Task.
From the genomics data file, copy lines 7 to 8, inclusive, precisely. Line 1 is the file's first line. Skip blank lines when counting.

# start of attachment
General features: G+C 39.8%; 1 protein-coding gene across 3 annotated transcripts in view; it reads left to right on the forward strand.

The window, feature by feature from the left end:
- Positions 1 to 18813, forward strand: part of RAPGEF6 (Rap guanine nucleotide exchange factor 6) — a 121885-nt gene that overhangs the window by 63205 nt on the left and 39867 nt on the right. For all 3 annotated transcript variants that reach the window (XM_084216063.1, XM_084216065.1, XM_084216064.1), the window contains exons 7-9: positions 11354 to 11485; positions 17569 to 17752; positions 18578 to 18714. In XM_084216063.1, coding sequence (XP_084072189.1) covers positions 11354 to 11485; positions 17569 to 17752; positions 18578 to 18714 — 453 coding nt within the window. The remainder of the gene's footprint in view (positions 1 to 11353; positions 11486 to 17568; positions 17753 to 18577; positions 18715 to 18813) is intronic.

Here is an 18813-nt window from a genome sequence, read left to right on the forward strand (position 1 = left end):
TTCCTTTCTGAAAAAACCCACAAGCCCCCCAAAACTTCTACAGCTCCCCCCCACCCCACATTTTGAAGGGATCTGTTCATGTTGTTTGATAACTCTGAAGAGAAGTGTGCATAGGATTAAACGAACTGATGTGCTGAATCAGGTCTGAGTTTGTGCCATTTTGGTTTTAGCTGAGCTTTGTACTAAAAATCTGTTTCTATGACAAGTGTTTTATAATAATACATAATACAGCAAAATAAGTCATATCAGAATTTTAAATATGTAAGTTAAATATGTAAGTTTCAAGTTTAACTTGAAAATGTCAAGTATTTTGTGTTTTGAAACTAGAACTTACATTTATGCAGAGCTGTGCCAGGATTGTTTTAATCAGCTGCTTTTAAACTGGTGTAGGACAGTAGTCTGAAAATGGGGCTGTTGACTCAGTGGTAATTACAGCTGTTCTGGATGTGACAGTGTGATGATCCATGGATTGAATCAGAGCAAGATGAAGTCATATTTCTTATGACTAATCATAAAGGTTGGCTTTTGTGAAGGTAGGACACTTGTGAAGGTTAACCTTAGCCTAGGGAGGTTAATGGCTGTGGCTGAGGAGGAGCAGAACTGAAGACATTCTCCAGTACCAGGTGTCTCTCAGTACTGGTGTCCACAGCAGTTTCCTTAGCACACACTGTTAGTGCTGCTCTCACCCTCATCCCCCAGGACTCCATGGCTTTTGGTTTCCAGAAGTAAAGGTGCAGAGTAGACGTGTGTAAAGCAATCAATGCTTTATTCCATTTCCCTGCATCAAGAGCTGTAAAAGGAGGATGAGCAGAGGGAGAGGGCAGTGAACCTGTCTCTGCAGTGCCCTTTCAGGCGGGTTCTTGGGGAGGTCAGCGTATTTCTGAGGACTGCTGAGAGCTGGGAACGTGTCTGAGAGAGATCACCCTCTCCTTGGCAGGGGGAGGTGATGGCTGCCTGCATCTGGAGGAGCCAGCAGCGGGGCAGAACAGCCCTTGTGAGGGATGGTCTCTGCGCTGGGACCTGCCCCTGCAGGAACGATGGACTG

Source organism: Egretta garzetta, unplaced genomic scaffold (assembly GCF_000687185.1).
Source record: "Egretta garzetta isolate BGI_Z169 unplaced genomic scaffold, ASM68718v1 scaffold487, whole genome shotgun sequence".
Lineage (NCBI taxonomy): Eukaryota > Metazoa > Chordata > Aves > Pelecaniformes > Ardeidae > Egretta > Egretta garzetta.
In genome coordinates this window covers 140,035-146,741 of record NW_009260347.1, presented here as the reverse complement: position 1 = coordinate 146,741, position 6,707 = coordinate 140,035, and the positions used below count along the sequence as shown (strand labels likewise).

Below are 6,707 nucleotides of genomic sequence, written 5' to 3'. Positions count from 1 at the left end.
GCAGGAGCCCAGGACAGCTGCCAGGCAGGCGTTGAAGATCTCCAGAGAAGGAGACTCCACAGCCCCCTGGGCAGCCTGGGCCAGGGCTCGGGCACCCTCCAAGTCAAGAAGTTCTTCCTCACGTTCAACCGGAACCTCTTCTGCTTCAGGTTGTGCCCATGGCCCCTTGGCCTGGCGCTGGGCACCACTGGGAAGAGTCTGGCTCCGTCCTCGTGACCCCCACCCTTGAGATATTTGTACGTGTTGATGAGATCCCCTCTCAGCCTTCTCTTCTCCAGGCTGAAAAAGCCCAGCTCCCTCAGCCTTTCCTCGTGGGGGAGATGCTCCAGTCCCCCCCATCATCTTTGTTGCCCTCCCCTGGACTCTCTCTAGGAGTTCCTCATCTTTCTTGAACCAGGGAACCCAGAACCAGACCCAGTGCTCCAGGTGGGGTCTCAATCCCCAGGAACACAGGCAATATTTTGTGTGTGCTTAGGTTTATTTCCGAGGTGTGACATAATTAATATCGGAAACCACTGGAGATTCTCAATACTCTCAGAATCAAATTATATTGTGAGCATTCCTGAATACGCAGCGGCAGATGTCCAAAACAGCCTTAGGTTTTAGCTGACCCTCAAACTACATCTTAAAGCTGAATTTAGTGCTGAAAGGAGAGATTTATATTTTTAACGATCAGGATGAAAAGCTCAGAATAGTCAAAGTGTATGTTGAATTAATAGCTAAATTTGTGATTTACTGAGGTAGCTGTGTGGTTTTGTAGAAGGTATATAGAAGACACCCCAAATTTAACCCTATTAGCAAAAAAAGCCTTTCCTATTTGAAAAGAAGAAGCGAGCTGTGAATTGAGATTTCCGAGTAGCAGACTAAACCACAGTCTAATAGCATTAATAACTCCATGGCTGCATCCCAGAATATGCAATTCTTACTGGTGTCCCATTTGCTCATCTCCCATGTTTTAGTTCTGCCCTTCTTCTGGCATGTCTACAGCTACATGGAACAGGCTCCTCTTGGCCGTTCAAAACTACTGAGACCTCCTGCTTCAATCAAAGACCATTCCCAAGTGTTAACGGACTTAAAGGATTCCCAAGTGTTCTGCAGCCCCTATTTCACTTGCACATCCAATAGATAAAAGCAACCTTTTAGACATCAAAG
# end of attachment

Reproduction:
Source record: "Egretta garzetta isolate BGI_Z169 unplaced genomic scaffold, ASM68718v1 scaffold487, whole genome shotgun sequence".
Lineage (NCBI taxonomy): Eukaryota > Metazoa > Chordata > Aves > Pelecaniformes > Ardeidae > Egretta > Egretta garzetta.